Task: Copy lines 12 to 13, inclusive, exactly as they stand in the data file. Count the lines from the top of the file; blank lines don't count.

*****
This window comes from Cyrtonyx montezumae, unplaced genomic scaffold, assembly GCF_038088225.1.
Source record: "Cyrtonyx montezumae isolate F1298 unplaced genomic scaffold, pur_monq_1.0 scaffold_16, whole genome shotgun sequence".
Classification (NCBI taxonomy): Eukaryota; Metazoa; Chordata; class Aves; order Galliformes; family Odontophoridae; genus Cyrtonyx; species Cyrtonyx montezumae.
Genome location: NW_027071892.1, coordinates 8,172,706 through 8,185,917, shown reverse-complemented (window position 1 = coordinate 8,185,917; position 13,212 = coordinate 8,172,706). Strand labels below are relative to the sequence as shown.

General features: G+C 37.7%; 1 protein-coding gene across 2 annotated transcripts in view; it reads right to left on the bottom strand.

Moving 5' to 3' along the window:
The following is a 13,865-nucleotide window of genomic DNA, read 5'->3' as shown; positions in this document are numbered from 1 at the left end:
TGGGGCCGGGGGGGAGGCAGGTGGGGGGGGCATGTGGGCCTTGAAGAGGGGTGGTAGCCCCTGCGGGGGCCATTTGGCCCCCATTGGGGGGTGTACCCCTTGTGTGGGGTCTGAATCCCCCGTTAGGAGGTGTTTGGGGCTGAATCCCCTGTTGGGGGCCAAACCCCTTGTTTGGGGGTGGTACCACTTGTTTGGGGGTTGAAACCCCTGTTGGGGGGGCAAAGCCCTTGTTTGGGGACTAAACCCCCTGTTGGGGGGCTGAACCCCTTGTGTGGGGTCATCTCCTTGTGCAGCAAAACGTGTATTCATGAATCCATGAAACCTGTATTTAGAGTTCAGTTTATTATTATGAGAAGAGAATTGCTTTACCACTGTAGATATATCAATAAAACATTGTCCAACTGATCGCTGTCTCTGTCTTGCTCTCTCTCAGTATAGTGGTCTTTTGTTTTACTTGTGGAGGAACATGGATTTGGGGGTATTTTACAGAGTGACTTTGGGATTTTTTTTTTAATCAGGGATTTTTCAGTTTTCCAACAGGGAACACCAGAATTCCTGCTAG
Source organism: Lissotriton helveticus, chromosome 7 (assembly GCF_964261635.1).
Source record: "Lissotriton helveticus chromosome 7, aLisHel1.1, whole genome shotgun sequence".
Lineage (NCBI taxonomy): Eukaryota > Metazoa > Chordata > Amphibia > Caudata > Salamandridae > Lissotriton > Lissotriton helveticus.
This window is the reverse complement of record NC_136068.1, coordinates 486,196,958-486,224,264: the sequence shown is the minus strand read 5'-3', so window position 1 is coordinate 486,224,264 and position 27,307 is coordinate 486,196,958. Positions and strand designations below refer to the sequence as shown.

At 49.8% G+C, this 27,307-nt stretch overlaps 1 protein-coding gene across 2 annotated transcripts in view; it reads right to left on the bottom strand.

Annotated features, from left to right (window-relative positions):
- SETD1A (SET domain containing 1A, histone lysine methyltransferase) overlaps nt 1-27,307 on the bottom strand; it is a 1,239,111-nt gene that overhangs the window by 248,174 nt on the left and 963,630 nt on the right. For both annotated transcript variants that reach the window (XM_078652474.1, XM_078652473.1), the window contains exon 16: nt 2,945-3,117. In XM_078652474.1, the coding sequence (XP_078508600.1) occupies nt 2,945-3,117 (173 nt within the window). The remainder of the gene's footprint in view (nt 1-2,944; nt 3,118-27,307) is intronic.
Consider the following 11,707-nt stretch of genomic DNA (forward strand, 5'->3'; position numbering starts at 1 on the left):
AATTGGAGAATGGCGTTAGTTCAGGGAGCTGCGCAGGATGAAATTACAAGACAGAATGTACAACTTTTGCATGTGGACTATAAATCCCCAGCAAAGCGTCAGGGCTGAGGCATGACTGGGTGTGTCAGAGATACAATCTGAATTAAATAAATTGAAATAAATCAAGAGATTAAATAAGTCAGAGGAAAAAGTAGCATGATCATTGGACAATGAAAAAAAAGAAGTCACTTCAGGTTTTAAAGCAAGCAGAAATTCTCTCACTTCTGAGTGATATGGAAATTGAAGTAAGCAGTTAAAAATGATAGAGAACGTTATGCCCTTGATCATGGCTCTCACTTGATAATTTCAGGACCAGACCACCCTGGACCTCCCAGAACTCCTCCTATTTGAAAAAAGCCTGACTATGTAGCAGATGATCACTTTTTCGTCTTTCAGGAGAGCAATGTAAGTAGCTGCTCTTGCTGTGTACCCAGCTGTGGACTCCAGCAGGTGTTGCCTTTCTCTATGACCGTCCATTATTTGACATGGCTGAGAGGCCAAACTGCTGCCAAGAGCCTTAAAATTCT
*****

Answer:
This window is the reverse complement of record NC_136068.1, coordinates 486,196,958-486,224,264: the sequence shown is the minus strand read 5'-3', so window position 1 is coordinate 486,224,264 and position 27,307 is coordinate 486,196,958. Positions and strand designations below refer to the sequence as shown.

At 49.8% G+C, this 27,307-nt stretch overlaps 1 protein-coding gene across 2 annotated transcripts in view; it reads right to left on the bottom strand.